Likwise, the same thing can be said about other forms of revolution, for instance the revolution in the life sciences in our day. Once again, the atheism or agnosticism that often is the ideology of people in positions of power in these fields will find the same problem with Christian beliefs that godless political revolutionaries have, due to their terrible impatience in finding solutions to problems, again since life is short and there is no life beyond this world. Thus they deeply resent and reject any obstacles placed on their research and experimentation by absolute moral norms of Christian faith.

What we need, then, to effectively reduce if not end the violence in our world, spawned by these godless ideologies, is a profound renewal of faith among Christians, a faith in the victory of God, and the resolution of whatever evils we can overcome here and now by following God’s ways, no matter how difficult. Christians, like everyone else, want to see an end to these evils, and we are bound by both faith and charity to work to do whatever can be done, within God’s laws,to overcome them.

But Christians know well that the greatest trap for mankind is to think that we have the power to rid this world of all its evils, and to think that we have the right to ignore God’s moral law if we think it necessary in order to conquer some evil now, quickly. This attitude is the great trap of Satan because this way leads to lawlessness and uncontrollable violence in our world. For once we tear down the moral law of God and set up our own flexible code of morality, we have built a moral order on the shifting sands of human folly and ignorance. The Devil, whom Jesus said was a murderer from the beginning, lays this trap for mankind and mankind often succumbs to this temptation and leaves itself defenseless by rebelling against the very laws of God which alone can defend man from Satan and our self-destruction.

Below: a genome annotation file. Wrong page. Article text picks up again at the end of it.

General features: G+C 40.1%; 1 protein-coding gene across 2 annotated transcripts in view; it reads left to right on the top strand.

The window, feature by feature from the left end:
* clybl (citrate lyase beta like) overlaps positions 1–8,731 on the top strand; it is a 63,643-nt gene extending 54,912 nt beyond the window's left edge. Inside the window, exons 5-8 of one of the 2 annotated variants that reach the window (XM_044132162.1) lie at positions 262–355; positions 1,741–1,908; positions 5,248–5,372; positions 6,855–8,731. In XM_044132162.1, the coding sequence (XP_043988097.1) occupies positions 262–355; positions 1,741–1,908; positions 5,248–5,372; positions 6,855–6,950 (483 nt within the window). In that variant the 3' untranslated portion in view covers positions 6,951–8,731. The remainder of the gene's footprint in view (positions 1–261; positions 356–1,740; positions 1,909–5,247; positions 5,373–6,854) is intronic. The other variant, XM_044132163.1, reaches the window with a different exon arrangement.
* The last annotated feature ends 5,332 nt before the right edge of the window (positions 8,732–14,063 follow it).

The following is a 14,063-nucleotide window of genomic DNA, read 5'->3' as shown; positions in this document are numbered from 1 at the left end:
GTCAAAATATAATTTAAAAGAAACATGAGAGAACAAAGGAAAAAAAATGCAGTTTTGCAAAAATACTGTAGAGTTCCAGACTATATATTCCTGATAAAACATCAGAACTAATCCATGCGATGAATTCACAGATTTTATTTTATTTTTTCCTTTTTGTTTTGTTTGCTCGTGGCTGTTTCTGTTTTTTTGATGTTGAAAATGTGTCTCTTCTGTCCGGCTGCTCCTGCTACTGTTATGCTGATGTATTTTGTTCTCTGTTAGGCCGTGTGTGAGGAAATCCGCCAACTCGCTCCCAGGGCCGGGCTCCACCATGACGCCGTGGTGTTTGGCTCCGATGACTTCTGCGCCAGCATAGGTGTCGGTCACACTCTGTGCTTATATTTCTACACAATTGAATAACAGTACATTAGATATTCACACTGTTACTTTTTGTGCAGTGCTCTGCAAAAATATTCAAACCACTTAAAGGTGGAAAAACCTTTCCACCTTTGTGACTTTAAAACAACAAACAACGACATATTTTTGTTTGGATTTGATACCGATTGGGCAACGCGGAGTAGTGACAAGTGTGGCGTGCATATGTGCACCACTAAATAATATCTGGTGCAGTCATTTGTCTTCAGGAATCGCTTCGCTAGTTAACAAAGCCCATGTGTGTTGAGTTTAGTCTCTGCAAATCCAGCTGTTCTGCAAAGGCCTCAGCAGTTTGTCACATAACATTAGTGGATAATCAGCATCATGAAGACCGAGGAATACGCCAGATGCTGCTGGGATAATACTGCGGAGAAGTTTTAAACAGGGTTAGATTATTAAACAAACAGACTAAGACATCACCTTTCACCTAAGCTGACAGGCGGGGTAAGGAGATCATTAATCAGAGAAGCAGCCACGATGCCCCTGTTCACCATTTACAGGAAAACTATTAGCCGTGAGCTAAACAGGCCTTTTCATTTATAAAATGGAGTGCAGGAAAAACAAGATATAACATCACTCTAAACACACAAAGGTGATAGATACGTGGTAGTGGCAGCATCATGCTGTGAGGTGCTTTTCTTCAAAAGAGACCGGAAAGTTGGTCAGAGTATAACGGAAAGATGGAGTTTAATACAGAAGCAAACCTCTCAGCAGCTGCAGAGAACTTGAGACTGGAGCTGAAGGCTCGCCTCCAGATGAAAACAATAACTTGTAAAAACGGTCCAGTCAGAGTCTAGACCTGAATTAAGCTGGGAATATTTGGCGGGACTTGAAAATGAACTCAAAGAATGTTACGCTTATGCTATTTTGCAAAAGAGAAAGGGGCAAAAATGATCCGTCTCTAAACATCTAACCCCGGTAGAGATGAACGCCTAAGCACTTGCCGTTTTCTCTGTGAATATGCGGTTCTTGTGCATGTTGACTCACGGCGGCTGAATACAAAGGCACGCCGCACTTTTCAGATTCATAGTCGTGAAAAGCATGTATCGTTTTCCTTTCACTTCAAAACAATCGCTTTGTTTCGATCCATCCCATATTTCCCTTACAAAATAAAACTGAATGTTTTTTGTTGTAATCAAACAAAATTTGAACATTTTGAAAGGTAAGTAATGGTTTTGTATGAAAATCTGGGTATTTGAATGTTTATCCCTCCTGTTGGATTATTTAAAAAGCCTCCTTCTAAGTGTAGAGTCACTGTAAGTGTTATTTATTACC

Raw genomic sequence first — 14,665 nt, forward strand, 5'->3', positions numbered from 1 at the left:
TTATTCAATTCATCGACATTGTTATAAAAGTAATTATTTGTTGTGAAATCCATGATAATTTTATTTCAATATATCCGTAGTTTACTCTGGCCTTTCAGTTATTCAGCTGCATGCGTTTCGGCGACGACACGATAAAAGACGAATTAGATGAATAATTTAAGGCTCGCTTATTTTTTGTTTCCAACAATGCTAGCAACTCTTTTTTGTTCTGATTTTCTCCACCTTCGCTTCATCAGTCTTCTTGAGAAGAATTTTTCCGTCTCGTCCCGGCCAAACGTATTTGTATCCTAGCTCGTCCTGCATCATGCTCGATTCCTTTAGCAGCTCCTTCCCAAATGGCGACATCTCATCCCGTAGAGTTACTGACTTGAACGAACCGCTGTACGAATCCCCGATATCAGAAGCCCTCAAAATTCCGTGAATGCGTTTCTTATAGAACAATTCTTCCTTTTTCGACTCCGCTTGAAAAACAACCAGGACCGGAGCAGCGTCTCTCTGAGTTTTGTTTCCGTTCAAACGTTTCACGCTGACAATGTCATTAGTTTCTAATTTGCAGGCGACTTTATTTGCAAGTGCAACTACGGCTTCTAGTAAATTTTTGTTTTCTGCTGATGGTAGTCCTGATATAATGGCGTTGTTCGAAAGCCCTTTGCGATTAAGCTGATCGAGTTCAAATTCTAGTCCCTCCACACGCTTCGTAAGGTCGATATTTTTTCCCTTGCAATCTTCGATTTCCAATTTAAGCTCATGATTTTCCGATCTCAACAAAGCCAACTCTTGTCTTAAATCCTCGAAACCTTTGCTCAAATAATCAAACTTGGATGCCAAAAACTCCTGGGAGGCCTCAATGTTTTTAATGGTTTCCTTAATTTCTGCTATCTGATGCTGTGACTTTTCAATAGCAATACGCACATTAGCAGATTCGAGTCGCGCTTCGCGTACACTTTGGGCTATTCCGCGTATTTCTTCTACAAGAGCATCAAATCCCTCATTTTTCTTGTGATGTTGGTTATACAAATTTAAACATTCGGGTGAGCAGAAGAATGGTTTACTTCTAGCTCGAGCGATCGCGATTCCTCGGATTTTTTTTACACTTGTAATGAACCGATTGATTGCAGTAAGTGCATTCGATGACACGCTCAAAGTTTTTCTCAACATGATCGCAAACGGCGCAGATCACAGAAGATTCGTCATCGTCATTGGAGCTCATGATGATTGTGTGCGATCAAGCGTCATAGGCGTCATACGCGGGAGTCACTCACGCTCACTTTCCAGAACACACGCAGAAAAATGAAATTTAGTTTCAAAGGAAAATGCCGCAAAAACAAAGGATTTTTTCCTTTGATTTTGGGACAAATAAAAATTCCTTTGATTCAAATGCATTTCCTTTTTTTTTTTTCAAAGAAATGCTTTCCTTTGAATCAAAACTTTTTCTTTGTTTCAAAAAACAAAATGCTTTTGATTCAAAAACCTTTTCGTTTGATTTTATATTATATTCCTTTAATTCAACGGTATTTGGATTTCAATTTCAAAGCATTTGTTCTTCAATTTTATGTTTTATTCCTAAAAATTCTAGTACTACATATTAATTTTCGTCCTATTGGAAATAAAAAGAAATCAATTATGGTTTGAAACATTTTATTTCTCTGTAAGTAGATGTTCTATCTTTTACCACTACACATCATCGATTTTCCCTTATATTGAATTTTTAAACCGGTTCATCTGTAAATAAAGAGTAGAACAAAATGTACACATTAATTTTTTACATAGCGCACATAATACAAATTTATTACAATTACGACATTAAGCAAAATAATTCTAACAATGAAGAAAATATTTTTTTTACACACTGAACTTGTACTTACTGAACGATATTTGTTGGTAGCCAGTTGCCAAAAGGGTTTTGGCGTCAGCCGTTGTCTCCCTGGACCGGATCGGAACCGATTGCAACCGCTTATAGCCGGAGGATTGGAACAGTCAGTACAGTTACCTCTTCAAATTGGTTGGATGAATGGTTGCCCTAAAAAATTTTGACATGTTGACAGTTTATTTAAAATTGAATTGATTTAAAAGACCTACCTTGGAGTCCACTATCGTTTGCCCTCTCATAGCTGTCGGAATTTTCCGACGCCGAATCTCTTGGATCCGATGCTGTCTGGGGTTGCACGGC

The non-violent, peaceful solution is wonderfully found in today’s Gospel. The truth is this: that blessed are the poor in spirit, the humble, the meek, who place their faith and hope in God. They do no harm to their neighbor in trying to relieve his or her suffering, because they are true to God’s laws. As Zephaniah said of them in today’s first reading, “Seek justice; seek humility” for those who seek justice in humility “shall do no wrong, and speak no lies.” For this they may be despised by the world, but as Paul said to the Corinthians, God “… chose the world’s lowborn and despised, those who count for nothing, to reduce to nothing those who were something, so that mankind can do no boasting before God.”

Perhaps after man’s current lawlessness has run its course, and we painfully discover that many solutions to evil are worse than those very evils, then once again, perhaps, the lowly shall inherit the earth. It is the poor in spirit and the merciful who hunger and thirst for justice, but who do no wrong in seeking justice, who shall have their fill. God alone can help us to solve our great problems, to conquer these very real and terrible evils but without doing even greater evil by undermining the moral code of God that protects us. Only when we become lowly, poor in spirit, merciful and pure in heart, can we imitate God’s own mode of working and bear lasting fruit in this world. The meek and humble of heart alone are patient in the midst of trials and trust that God will more than spiritually compensate his children, in this life and in the life to come, if we but trust him in this world, by not breaking his law to solve our problems. That is the lesson Jesus always teaches us in the beatitudes. Now, if only we can learn it once again in our day.


Categories: Homilies, Uncategorized